Since King Salman acceded to the throne in January 2015 and appointed his son Mohammed bin Salman as crown prince in June 2017, Saudis have been keenly awaiting the fresh direction our new leadership would take us in and its results. King Salman was particularly suited to this phase in our country’s history, as he served almost 50 years as governor of Riyadh, the heart of our country, where he had to deftly manage all the different constituents that make up the Kingdom. He gained valuable experience and trust in dealing with the religious establishment, playing the foremost role in mending the fences of possible cultural and societal divides. In addition, the crown prince crosses the generational divide, readying the young generation for a promising future. Together, our king and crown prince dutifully carry the present, informed by the past, into a promising future for our country.
Changes have been underway in Saudi Arabia for some time, not least through the arrival of the age of the internet, which, escaping traditional forms of authority, opened up exchanges of information between many diverse peoples. We found that our Saudi girls and boys were confident in connecting with each other and with the world without the need for any intervention of authority to limit their exchanges. I imagine the numerous 13-year-old girls from conservative religious families in our country who answer their father’s convictions that such exchanges are haram with the exclamation, “Dad, what century are we living in?” Our youth has not run away from us; instead, they have applied responsibility, awareness and trust to new exchanges, dismissing old folk tales in favor of healthy questioning and exploring the opportunities that lie ahead for them in a new Saudi Arabia. We are lucky that our age of enlightenment did not follow centuries of conflict and death, like in Europe, but instead emanated from the sharing of knowledge through those small phones that our children are seemingly glued to.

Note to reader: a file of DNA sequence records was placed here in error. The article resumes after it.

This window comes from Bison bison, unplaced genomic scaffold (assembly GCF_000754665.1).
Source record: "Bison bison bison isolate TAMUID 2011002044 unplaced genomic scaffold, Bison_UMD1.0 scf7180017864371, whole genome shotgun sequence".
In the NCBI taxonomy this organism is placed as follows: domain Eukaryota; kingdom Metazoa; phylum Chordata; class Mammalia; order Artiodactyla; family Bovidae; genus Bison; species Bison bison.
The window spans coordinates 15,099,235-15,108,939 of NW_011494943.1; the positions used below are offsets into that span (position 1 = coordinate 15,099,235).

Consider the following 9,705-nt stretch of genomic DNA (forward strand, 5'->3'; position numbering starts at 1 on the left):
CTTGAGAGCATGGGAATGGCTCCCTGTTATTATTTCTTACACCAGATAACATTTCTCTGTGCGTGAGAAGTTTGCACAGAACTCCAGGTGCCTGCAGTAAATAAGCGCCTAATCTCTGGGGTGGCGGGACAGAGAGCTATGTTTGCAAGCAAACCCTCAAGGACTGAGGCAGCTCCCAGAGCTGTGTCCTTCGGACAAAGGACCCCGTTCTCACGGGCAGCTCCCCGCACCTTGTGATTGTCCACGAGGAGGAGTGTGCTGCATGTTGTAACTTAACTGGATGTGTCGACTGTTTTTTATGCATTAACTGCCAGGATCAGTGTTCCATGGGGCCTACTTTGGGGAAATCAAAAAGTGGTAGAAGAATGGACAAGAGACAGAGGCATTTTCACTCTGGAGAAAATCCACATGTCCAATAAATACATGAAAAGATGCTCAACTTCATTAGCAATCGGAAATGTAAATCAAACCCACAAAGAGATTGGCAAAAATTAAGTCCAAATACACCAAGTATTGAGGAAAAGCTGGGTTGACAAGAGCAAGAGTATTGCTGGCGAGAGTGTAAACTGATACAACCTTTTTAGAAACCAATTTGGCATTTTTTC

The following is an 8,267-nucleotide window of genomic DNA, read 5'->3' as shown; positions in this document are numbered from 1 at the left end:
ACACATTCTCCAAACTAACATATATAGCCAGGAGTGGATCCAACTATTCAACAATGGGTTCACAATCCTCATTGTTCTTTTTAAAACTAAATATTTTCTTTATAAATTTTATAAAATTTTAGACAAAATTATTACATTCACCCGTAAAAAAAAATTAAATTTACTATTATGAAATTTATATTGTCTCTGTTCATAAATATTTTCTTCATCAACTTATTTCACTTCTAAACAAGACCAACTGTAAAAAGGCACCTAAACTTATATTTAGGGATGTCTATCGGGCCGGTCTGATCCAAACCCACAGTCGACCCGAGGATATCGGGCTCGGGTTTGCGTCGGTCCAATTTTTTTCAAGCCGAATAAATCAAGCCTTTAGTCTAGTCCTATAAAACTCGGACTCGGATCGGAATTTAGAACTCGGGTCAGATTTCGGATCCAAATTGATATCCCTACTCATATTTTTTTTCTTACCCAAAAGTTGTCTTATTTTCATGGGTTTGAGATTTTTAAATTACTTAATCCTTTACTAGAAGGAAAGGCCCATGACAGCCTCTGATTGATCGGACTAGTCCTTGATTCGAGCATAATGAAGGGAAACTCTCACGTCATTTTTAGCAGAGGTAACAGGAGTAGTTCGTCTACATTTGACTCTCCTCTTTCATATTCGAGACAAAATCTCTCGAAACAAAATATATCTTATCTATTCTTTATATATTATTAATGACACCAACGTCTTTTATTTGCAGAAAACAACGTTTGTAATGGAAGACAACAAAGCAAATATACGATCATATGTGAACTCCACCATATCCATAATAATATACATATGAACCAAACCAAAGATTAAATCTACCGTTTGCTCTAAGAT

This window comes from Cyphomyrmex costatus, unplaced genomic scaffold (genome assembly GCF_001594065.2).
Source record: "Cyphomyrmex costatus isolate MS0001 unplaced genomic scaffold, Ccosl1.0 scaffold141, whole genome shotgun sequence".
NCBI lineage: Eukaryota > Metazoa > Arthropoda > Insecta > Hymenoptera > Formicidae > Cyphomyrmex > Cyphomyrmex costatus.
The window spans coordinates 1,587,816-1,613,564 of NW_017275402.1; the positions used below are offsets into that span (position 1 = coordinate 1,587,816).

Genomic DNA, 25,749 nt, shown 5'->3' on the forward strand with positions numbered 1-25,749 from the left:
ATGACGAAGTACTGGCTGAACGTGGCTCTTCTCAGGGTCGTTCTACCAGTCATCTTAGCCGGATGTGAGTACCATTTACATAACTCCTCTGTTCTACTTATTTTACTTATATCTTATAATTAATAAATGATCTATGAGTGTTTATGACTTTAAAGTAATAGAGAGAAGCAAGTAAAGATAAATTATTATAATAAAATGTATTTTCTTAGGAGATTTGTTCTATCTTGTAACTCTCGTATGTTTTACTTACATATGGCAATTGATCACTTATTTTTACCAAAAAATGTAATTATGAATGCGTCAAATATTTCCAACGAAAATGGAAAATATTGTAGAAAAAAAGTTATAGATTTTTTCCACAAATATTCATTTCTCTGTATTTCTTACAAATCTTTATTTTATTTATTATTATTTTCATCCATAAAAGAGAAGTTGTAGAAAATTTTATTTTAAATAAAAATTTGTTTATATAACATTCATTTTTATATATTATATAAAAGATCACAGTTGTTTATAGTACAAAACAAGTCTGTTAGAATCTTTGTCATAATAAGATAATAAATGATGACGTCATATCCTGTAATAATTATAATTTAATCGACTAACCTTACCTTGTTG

The youth of Saudi Arabia saw the shadow of darkness clearing and followed along until the light shone in. The crown prince had been holding the candle that this light emanated from — and that candle became a powerful generator running on fuel, and now the energy of solar, wind and hydrogen power. We witnessed the joy and the promise of the changes underway this year on Saudi National Day, Sept. 23, marking the day our country was born in 1932. We did not much celebrate that holiday before, but today it has taken on new meaning as an expression of the hope, joy and camaraderie that mark the lives of Saudis turned toward an ever-brightening future. We saw boys and girls waving Saudi flags in the streets, with songs, parades and a palpable sense of pride and joy in celebrating our joint 89th birthday. That day has taken on a powerful and hopeful new meaning.